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Impact of a Family Interventions Module on Students' Knowledge, Skills and Attitudes

McCann, E. ORCID: 0000-0003-3548-4204 & Neill, F. (2019). Impact of a Family Interventions Module on Students' Knowledge, Skills and Attitudes. Issues in Mental Health Nursing, 40(9), pp. 747-753. doi: 10.1080/01612840.2019.1572252


Current evidence strongly supports the implementation of family interventions as a recognised approach to working with families. The aim of this study was to evaluate postgraduate students' learning experiences and skills development whilst undertaking a Master of Science module in family interventions. Questionnaires were used to elicit students' learning and experiences in relation to their work with families. Following analysis of students' responses, the key themes that emerged in relation to family interventions included: prior learning and experiences, changes in practice, skills development, supports in practice, and course strengths and challenges. Participants particularly valued the simulated learning and reflective elements of the module. The results of the study suggest that more staff should have access to education and training to enable practitioners to work more effectively with families. However, they will need to have support mechanisms in practice to effectively implement family interventions.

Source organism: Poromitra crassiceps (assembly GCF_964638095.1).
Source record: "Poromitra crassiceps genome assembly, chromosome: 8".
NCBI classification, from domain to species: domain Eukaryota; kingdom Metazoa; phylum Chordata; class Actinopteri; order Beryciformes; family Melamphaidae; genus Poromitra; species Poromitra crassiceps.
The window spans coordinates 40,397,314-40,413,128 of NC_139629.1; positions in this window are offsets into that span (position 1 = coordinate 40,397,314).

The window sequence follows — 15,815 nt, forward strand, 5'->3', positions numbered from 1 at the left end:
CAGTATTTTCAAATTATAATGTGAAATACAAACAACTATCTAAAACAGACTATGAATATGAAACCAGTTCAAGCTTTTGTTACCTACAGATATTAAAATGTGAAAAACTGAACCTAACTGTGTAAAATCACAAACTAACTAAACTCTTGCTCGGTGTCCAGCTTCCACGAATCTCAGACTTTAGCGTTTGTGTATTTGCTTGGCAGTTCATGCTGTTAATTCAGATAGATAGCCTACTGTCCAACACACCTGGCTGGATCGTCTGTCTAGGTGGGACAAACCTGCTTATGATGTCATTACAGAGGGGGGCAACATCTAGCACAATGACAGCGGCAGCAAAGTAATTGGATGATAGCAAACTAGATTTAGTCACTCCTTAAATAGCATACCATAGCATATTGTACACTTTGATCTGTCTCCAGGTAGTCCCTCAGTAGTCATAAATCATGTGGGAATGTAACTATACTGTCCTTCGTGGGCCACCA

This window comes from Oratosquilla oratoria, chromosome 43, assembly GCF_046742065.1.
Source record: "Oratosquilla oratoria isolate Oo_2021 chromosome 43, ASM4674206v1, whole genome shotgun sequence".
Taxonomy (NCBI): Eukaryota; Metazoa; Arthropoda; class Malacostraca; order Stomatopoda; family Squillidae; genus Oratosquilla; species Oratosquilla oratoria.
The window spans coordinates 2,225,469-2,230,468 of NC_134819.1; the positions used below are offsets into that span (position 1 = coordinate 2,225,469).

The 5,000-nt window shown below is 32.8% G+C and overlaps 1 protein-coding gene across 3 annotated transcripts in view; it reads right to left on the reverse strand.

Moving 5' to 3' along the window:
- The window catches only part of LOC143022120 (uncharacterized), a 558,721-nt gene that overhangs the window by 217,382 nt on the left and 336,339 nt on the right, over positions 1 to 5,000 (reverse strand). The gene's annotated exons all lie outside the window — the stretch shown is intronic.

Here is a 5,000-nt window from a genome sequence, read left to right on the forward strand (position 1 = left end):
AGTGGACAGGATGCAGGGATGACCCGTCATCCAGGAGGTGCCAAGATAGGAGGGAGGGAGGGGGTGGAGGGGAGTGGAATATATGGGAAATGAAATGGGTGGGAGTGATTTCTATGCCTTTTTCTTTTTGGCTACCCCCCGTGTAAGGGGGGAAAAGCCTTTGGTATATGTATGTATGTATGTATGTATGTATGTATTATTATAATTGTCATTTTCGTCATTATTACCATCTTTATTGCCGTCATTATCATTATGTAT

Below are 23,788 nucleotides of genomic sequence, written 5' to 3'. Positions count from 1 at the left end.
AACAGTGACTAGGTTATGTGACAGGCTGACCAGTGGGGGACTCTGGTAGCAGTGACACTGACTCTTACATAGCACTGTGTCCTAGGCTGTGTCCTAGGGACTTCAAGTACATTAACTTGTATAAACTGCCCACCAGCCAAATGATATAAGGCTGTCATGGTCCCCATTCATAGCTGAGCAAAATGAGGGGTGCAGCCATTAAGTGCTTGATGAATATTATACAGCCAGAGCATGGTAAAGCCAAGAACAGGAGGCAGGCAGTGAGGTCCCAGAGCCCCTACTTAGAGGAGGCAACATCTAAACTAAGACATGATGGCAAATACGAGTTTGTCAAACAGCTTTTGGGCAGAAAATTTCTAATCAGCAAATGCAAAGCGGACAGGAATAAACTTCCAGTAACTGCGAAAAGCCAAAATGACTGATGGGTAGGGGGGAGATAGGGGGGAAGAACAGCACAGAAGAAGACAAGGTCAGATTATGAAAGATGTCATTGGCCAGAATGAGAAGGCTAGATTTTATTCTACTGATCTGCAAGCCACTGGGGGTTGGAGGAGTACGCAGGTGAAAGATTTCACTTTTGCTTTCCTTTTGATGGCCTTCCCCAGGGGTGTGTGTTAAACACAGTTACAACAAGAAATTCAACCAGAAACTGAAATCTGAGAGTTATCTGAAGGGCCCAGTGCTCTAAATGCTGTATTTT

Publication Type: Article
Additional Information: This is an Accepted Manuscript version of the following article, accepted for publication in Issues in Mental Health Nursing. Edward McCann & Freda Neill (2019) Impact of a Family Interventions Module on Students’ Knowledge, Skills and Attitudes, Issues in Mental Health Nursing, 40:9, 747-753. It is deposited under the terms of the Creative Commons Attribution-NonCommercial License (, which permits non-commercial re-use, distribution, and reproduction in any medium, provided the original work is properly cited.
Publisher Keywords: Nursing; mental health; family interventions; simulated learning; evaluation
Subjects: H Social Sciences > HM Sociology
R Medicine > RC Internal medicine
Departments: School of Health & Psychological Sciences > Nursing
Text - Accepted Version
Available under License Creative Commons Attribution Non-commercial.

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